# Original Problem

This is problem from MIT6.041 course.

pdf:

"Suppose $$X_1$$, $$X_2$$, and $$X_3$$ are independent exponential random variables, each with param­eter $$\lambda$$. Find the PDF of $$Z= \max\{X_1, X_2, X_3 \}$$."

The maximum of a set is upper bounded by $$z$$ when each element of the set is upper bounded by $$z$$. Thus for any positive $$z$$, $$P(Z \le z)= P(\max\{X_1,X_2,X_3\}\le z) = \dots$$

## My problem

I don't know why it gives $$Z \leq z$$, if $$Z=\max$$ of something it should be larger than... Why is it smaller than, I can't understand this kind of inequality. How can I interpret this $$Z$$?

• If $Z$ is defined to be equal to $\max \{X_1, X_2, X_3\}$ and we know that $\max \{X_1, X_2, X_3\}\leq z$, then by definition, we must also have $Z\leq z$. Aug 9, 2023 at 11:31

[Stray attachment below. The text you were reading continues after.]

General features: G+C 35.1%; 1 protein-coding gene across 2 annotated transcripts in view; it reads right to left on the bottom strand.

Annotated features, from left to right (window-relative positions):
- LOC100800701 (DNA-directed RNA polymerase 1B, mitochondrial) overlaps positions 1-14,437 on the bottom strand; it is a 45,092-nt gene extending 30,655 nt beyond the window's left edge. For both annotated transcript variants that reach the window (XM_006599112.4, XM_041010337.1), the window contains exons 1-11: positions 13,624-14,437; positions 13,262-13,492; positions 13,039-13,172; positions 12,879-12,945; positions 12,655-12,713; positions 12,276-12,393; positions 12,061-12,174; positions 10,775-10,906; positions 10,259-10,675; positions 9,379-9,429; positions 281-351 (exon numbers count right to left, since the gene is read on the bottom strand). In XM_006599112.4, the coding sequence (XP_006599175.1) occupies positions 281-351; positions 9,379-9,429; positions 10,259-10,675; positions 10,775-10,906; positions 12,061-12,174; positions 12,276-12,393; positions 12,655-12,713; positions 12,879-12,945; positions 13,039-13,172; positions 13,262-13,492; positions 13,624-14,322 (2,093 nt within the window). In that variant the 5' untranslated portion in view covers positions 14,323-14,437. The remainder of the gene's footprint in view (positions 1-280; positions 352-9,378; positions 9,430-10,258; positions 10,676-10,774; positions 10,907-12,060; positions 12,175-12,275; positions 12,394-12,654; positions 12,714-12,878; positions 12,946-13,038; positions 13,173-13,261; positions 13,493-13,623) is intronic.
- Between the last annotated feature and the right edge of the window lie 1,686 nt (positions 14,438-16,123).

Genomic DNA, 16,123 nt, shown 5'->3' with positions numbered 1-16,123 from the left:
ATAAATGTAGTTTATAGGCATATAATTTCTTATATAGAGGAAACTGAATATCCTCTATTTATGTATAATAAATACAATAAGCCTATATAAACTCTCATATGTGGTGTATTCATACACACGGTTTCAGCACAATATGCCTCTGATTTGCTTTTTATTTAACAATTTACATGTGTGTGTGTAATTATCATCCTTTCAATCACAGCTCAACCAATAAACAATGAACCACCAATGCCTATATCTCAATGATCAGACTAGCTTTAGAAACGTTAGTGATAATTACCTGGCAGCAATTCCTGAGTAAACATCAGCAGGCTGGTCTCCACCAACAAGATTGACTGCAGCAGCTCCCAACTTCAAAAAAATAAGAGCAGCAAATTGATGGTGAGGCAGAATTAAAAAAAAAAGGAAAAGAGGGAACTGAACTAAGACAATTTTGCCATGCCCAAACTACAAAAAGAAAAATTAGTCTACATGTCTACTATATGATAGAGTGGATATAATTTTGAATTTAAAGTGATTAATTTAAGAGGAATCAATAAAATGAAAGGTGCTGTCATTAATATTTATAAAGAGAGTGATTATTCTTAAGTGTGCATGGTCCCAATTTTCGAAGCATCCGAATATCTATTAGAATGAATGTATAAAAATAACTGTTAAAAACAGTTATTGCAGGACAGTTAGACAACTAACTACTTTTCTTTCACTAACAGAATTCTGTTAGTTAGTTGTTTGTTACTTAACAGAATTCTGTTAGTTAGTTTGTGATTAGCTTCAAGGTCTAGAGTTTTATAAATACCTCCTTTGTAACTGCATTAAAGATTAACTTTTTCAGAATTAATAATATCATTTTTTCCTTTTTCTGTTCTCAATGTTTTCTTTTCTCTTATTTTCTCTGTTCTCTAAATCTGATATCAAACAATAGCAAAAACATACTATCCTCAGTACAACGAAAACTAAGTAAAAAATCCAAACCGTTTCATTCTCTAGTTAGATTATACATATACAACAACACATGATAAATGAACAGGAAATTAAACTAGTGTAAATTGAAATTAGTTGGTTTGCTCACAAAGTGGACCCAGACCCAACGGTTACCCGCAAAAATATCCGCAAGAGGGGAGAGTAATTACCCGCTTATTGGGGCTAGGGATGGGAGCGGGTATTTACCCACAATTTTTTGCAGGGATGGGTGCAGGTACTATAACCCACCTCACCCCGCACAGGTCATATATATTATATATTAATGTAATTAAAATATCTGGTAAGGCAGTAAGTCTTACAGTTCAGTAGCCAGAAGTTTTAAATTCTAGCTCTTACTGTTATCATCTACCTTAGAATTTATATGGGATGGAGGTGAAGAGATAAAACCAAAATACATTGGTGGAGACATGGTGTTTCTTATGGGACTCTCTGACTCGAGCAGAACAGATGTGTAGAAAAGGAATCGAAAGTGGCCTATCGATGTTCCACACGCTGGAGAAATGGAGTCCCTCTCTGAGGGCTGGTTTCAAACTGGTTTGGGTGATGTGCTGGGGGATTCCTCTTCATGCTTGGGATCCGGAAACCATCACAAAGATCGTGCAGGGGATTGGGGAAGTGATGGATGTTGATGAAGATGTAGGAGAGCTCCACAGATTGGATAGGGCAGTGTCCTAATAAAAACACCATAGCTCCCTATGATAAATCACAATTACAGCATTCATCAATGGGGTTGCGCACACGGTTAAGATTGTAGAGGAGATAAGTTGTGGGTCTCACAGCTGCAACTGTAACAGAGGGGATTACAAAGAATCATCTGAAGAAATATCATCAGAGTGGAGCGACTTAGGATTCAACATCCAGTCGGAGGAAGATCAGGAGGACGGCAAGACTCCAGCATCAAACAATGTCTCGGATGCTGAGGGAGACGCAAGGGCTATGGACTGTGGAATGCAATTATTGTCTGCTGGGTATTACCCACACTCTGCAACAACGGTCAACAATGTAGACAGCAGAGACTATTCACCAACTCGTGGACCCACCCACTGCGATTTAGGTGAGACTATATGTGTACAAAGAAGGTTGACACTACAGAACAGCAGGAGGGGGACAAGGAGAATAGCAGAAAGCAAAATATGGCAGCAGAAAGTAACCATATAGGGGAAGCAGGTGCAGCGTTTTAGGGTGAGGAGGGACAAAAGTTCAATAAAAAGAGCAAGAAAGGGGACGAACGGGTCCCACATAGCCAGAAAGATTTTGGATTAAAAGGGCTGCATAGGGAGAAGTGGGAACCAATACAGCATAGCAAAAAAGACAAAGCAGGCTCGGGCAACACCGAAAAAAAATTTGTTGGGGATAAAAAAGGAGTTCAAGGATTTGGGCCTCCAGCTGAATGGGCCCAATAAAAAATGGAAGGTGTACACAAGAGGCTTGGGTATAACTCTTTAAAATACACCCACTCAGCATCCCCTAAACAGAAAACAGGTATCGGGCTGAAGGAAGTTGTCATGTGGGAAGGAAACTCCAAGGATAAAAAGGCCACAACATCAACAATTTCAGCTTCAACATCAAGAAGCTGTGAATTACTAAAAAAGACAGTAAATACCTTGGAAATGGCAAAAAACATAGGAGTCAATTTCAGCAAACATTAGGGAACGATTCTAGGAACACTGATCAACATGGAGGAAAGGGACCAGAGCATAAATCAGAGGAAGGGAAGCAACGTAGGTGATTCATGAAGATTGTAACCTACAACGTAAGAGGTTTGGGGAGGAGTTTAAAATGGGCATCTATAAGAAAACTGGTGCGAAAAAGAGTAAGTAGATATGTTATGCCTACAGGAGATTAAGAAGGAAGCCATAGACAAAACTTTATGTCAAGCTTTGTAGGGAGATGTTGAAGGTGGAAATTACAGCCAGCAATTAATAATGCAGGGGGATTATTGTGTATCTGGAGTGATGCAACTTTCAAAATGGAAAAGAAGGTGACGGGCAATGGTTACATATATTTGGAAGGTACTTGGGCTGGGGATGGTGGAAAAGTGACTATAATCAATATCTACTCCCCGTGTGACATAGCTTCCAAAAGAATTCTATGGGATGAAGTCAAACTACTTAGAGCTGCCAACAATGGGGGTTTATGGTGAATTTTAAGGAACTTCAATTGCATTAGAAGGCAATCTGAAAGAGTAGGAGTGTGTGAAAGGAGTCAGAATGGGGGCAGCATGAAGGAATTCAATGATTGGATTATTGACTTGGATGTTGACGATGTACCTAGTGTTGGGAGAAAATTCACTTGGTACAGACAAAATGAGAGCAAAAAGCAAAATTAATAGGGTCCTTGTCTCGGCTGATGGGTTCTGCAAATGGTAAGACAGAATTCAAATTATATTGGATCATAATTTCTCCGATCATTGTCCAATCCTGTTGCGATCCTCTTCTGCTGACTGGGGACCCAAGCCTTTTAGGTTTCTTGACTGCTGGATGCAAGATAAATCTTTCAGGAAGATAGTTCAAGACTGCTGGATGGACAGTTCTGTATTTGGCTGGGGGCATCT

• The answer starts by calculating the pdf of the random variable $Z=max{X_1,X_2,X_2}$ which is per definition for a continuous random variable given by $F_Z(z) = \mathbb{P}(Z \leq z)$ . From there, you can obtain the pdf of $Z$ by differentiating $F$. Aug 9, 2023 at 11:32
• @Bajas, why $\max\{X_1,X_2,X_3\} \leq z$, I know $z$ is >0, $X_n$ is probability which should $\leq 1$ Aug 13, 2023 at 5:38

The problem asks us to find the PDF of $$Z=\max\{X_1,X_2,X_3\}$$ ($$Z$$ is just notation for the maximum here). The probability $$P(Z\le z)$$ is the cumulative distribution function (CDF) of $$Z$$. If we are able to derive the CDF of $$Z$$, then we just need to calculate the derivative of the CDF to find the PDF of $$Z$$ (or $$\max\{X_1,X_2,X_3\}$$). So that is why the solution starts with deriving the CDF of $$Z$$.